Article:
The Guyana Government has decided to retender the contract for the Amaila Falls Hydropower Project (AFHP) as the current agreement with China Railway First Group Limited (CRFG), has come to an end.
This is according to Vice President Dr Bharrat Jagdeo who spoke with reporters on the sidelines of an event at the Arthur Chung Conference Centre today.
The Vice President explained that government is looking to significantly cut carbon emissions locally by 2030 and the AFHP would have been a critical project in achieving this target.
“Amaila was part of the energy mix to allow us to cut our emissions by 70 per cent and still triple in capacity. So we’re moving forward in the solar component, the gas component, we had the setback on Amaila, we’d expected it to go through but we’ll have to go out back [to tender],” Jagdeo said.
He added, “70 per cent by 2030 because we hope to get it in by 2030 so we still can achieve. It’s still on the card, but currently the project is not moving forward.”
In May of this year, Jagdeo had disclosed that the AFHP is at risk of being delayed and possibly retendered, as CRFG had difficulties in meeting the contract obligations and wants the financing model changed.
CRFG had indicated to the government that it is unable to execute the project in keeping with the Build-Own-Operate-Transfer (BOOT) model and instead wanted to enter into an Engineering, Procurement and Construction (EPC) contract with the government for the project’s development.
Today, Jagdeo explained that the agreement with CRFG has ended and that the government is yet to decide when the project will be retendered and what model will be used in the new contract.
“That’s ended because, as I said a couple months ago, they want to change the model and we can’t change the model.”
“So, we have to go back to the drawing board and then possibly retender at some point in time in the future. So, right now we’re still deciding whether we’ll go out to tender and in what forms but most likely it will be BOOT again…we’re going to try for another BOOT arrangement,” he added.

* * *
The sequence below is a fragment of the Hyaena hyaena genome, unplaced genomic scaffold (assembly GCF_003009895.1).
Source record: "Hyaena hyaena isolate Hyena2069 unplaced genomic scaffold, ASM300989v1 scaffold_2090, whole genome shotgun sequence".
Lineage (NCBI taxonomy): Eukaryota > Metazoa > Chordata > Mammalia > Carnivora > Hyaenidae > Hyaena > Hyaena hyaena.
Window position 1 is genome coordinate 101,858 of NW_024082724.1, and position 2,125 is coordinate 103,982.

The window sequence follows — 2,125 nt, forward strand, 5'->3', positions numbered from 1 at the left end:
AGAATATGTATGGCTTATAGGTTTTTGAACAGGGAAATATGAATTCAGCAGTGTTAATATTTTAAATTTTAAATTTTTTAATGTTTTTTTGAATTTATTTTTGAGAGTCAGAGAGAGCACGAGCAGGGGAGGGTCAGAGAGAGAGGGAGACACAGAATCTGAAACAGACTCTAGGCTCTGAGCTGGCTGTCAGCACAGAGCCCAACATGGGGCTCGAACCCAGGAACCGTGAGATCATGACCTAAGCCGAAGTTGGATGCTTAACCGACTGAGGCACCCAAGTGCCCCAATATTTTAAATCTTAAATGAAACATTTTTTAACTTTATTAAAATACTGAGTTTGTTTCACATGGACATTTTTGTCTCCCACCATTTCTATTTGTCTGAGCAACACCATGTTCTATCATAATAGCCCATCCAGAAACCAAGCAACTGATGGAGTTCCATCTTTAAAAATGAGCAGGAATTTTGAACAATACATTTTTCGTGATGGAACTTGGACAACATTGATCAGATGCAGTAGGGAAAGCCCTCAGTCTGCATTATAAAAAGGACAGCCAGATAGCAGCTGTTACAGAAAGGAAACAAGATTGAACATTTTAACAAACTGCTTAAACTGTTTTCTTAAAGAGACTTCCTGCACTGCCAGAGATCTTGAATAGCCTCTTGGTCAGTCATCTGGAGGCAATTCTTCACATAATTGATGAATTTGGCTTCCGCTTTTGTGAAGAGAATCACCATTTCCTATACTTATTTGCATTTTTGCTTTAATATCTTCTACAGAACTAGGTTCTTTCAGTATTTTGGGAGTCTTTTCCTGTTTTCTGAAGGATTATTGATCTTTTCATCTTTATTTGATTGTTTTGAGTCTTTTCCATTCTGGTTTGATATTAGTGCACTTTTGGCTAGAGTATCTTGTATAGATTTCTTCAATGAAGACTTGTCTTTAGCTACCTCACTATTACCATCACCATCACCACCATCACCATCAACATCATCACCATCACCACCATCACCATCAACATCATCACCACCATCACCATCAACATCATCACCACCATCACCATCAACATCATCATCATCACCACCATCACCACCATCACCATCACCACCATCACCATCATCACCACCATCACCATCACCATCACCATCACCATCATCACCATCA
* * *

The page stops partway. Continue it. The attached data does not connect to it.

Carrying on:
Nevertheless, he indicated that the government will direct its focus now on the gas-to-energy project.
“We’ve been busy trying to move forward the gas-to-energy project as you could see…the President made some announcements recently so now that we have gone out to tender, we’re expecting bids to come in by September and also by the end of August to get bids in for a project management crew that will oversee that project.”
President Dr Irfaan Ali had recently made it clear that the government will continue to pursue the Amaila Falls Hydropower Project (AFHP), even if it means it has to keep retendering “again and again”.
“Let me be very clear: we are not going to abandon this project,” the Guyanese Head of State told a gathering of Private Sector officials and diplomats during an event at State House. “If we have to go out again and again, we are going to, because we know the studies and everything, including the independent review by Norway, has point to this project as being good for Guyana, being good for the environment, and bringing greater prosperity,” he reasoned. “So, this project will get underway,” President Ali had affirmed.
The revival of the 165-megawatt AFHP was one of the promises made by the People’s Progressive Party/Civic in its manifesto. The project was initiated under the previous PPP/C Administration, but was scrapped by the Coalition Administration which had controlled the National Assembly by a one-seat Opposition majority.
AFHP is expected to deliver a steady source of clean, renewable energy that is affordable and reliable, and is envisioned to meet approximately 90 per cent of Guyana’s domestic energy needs, while removing dependency on fossil fuels.
It is expected that the AFHP will be based on a BOOT model, wherein the company would supply electricity to the Guyana Power and Light (GPL) Inc. at a cost not exceeding US$0.07737 per kWh, and wherein the company would provide the entire equity required by the project and undertake all the risks associated with the project.
The AFHP was first identified in 1976 by the Canadian company Monenco during an extensive survey of hydroelectric power potential in Guyana. Various studies have since justified and strongly supported the construction of the AFHP.
One such study is an independent assessment conducted by Norconsult, a Norwegian engineering and design consultancy firm that was contracted by the Government of Norway. That report had concluded that the only realistic path for Guyana moving towards an emission-free electricity sector is by developing its hydropower potential, and the fastest way forward is through the AFHP.